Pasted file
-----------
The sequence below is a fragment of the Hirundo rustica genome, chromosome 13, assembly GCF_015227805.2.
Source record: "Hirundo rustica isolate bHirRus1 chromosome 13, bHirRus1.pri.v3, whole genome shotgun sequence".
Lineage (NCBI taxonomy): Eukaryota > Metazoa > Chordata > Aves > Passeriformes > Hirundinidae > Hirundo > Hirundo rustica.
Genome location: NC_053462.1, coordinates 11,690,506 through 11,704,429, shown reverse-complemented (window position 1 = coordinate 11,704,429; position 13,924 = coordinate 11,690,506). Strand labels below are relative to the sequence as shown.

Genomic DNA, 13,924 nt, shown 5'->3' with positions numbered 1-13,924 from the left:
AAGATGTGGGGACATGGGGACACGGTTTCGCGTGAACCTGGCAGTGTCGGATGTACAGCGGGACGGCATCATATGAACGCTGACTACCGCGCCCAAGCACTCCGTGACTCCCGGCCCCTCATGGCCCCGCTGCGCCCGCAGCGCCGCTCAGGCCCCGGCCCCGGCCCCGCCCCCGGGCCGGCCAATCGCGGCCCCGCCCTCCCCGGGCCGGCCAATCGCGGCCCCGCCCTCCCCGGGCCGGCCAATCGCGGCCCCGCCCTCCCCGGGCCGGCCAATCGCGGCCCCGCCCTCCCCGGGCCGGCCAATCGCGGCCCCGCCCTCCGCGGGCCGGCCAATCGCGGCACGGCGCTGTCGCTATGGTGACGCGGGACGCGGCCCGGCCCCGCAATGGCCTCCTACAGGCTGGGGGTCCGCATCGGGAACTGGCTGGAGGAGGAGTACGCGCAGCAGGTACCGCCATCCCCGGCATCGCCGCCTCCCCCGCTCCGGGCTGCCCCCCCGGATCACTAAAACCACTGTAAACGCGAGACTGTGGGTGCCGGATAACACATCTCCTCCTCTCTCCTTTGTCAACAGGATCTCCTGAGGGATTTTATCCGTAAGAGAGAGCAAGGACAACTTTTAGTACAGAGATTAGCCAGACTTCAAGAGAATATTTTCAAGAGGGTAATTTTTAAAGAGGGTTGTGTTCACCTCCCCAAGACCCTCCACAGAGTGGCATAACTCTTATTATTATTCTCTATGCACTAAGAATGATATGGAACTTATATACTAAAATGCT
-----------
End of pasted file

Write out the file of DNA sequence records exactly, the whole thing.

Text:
The sequence below is a fragment of the Hirundo rustica genome, chromosome 13, assembly GCF_015227805.2.
Source record: "Hirundo rustica isolate bHirRus1 chromosome 13, bHirRus1.pri.v3, whole genome shotgun sequence".
Lineage (NCBI taxonomy): Eukaryota > Metazoa > Chordata > Aves > Passeriformes > Hirundinidae > Hirundo > Hirundo rustica.
Genome location: NC_053462.1, coordinates 11,690,506 through 11,704,429, shown reverse-complemented (window position 1 = coordinate 11,704,429; position 13,924 = coordinate 11,690,506). Strand labels below are relative to the sequence as shown.

Genomic DNA, 13,924 nt, shown 5'->3' with positions numbered 1-13,924 from the left:
AAGATGTGGGGACATGGGGACACGGTTTCGCGTGAACCTGGCAGTGTCGGATGTACAGCGGGACGGCATCATATGAACGCTGACTACCGCGCCCAAGCACTCCGTGACTCCCGGCCCCTCATGGCCCCGCTGCGCCCGCAGCGCCGCTCAGGCCCCGGCCCCGGCCCCGCCCCCGGGCCGGCCAATCGCGGCCCCGCCCTCCCCGGGCCGGCCAATCGCGGCCCCGCCCTCCCCGGGCCGGCCAATCGCGGCCCCGCCCTCCCCGGGCCGGCCAATCGCGGCCCCGCCCTCCCCGGGCCGGCCAATCGCGGCCCCGCCCTCCGCGGGCCGGCCAATCGCGGCACGGCGCTGTCGCTATGGTGACGCGGGACGCGGCCCGGCCCCGCAATGGCCTCCTACAGGCTGGGGGTCCGCATCGGGAACTGGCTGGAGGAGGAGTACGCGCAGCAGGTACCGCCATCCCCGGCATCGCCGCCTCCCCCGCTCCGGGCTGCCCCCCCGGATCACTAAAACCACTGTAAACGCGAGACTGTGGGTGCCGGATAACACATCTCCTCCTCTCTCCTTTGTCAACAGGATCTCCTGAGGGATTTTATCCGTAAGAGAGAGCAAGGACAACTTTTAGTACAGAGATTAGCCAGACTTCAAGAGAATATTTTCAAGAGGGTAATTTTTAAAGAGGGTTGTGTTCACCTCCCCAAGACCCTCCACAGAGTGGCATAACTCTTATTATTATTCTCTATGCACTAAGAATGATATGGAACTTATATACTAAAATGCT